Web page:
Adam Cox sends along the following guest post:
- The NAMUDNO argument did not go well for defenders of the Act. As Heather Gerken, Ellen Katz, and others have pointed out, the Justices spent a tremendous amount of time asking for comparative evidence–that is, evidence that intentional discrimination is a more significant problem in covered than non-covered jurisdictions. Neal Katyal tried hard to resist this approach, arguing that the Court should ask only whether things are bad enough in Texas to warrant Section 5’s coverage there. But time and again Justice Kennedy said that he was worried that Congress didn’t do enough to compare voting practices in covered with non-covered areas.
The demand for comparative evidence reflects a basic mistake that several folks have pointed out on the listserv. If Texas doesn’t look so bad relative to other states, there’s no way to know whether that’s because discrimination isn’t a problem in Texas, or instead because discrimination is a problem but Section 5 is an effective deterrent.
Even if we put aside that problem, however, both the Court and the lawyers repeatedly got the comparative evidence plain wrong during argument. More than half a dozen times, data from Section 2 lawsuits were cited as comparative evidence showing that discrimination is worse in covered than uncovered jurisdictions. Counsel for the intervenors said that these lawsuits were the “best evidence” that things were worse in the covered jurisdictions, and Justices Souter, Breyer, and Ginsburg relied repeatedly on these data as important empirical support for the Act. The problem is that the data from these lawsuits simply do not support the conclusion that discrimination is worse in covered than uncovered jurisdictions.
The Section 2 lawsuit data discussed during the argument were part of a report submitted to Congress. That report argued that the data demonstrated higher levels of discrimination in the south because, from 1982 to 2005, the success rate of section 2 suits in covered jurisdictions was higher than the success rate of litigation outside covered areas. But as Tom Miles and I have explained here on Rick’s blog, in a Columbia Law Review article, and in a colloquy with Ellen Katz, who authored the original report, the data do not support any comparative claims about the South.
I won’t retrace all of our discussion here, but I think it’s important just to note the three central reasons why the data can’t do the work that the lawyers or the Court might want them to do. First, while a summary comparison of lawsuits in covered and uncovered jurisdictions does suggest a disparity in success rates across covered and uncovered jurisdictions, this difference disappears when we run regressions to control for factors other than coverage itself. In other words, once we control for other variables (including, importantly, the identity of the judges), there is no statistically significant difference between success rates in covered and uncovered jurisdictions.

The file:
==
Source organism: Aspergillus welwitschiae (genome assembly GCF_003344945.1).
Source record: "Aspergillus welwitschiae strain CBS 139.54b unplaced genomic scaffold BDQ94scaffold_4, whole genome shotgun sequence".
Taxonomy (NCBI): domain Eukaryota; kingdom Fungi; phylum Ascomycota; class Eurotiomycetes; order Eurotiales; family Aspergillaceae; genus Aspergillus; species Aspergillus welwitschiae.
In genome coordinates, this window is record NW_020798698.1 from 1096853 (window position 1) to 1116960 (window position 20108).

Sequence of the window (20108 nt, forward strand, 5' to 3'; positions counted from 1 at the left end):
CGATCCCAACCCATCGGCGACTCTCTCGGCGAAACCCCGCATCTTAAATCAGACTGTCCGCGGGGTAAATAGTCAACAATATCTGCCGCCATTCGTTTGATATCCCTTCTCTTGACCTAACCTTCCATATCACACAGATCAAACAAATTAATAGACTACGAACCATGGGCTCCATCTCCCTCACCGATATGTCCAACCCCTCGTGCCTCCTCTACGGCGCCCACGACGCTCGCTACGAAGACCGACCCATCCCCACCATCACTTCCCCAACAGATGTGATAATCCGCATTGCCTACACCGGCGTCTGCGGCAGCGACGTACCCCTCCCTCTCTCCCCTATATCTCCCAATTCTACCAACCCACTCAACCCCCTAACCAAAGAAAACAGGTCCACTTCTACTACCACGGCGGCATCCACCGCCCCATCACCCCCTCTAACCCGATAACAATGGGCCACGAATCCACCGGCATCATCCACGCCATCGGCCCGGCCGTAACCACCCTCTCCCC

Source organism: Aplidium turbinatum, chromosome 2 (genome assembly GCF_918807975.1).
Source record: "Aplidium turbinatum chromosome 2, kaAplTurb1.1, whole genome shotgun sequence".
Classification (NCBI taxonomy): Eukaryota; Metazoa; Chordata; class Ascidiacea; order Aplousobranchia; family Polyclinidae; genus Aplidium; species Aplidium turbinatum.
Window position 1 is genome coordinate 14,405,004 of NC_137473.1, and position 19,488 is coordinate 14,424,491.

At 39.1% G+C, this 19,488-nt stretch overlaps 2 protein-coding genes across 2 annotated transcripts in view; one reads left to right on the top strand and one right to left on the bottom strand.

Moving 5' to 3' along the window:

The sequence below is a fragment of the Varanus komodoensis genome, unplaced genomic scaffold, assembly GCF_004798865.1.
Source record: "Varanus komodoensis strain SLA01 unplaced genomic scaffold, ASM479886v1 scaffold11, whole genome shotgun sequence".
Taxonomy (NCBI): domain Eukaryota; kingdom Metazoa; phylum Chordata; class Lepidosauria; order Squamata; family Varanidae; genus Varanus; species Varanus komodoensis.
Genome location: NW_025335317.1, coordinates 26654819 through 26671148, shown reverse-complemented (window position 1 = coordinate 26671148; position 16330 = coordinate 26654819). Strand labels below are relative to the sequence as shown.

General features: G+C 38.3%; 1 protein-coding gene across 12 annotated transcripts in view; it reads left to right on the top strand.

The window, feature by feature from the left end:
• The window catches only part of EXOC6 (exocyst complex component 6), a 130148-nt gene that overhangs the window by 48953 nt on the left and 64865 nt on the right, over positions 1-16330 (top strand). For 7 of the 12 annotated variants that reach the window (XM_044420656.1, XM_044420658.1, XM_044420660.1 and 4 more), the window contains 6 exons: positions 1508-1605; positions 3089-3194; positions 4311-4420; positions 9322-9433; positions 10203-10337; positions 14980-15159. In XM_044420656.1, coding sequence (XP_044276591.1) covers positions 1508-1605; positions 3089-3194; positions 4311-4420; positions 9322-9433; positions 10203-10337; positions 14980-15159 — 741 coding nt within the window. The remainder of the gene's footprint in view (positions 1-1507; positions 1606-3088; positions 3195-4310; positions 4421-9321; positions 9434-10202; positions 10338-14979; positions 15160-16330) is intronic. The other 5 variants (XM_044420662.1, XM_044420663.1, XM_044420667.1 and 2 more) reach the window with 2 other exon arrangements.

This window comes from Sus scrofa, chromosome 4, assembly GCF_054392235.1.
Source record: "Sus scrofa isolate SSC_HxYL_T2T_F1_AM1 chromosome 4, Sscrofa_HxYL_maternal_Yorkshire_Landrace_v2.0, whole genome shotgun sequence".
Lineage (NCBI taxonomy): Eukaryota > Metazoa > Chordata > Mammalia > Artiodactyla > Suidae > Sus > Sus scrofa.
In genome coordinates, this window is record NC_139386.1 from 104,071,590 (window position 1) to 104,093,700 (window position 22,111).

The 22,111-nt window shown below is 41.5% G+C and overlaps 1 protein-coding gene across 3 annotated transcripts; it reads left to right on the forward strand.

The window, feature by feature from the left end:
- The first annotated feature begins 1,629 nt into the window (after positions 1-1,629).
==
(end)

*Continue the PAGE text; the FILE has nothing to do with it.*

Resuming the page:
Second, and most fundamentally, it is a mistake to interpret differences in litigation success rates across jurisdictions as evidence of differences in the underlying levels of discrimination. The central methodological difficulty with drawing inferences about the extent of discrimination from litigated Section 2 cases is that the sample of cases is almost surely not representative of the entire class of voting rights claims. This is a problem that is so pervasive that it has a label among empirical scholars–it is known as the “Priest-Klein” problem. And fancy monikers aside, it is the intuitive reason why no one thinks that the success rates in tort lawsuits in Illinois are a solid source of information about the level of tortious conduct in the state, and why no one thinks that conviction rates in criminal cases in New York are a meaningful measure of the state’s crime level.
Third, even if we ignore these selection problems, the data quoted at oral argument are problematic because they mask a trend. The Section 2 study surveyed a two decade period and identified a difference between covered and uncovered jurisdictions over that period. But an average difference over two decades does not fit the conclusion that a difference justifying Section 5’s reauthorization remains today. And, in fact, the Section 2 data reveal that success rates in covered and uncovered jurisdictions have converged over time. In the 1980s and early 1990s, courts in covered jurisdictions were indeed more likely to find liability than courts in uncovered areas. But from 1994 to the end of the study in 2004, plaintiff success rates were nearly identical in covered and uncovered areas.
Tom and I do not believe that the convergence of success rates in recent years means that discrimination is no worse today in covered than uncovered jurisdictions. As we have emphasized repeatedly in our work, the success rates in Section 2 litigation are simply not a good measure of discrimination. Accordingly, our analysis should not be used to suggest that things are no worse today in the south than anywhere else. Conversely, however, the data discussed during the argument are not evidence of the opposite; they cannot provide the comparative evidence that things are still worse in covered jurisdictions. Much as the Court might like them to, these data can’t help resolve the question of Section 5’s validity.
UPDATE: Ellen Katz sends along the following response: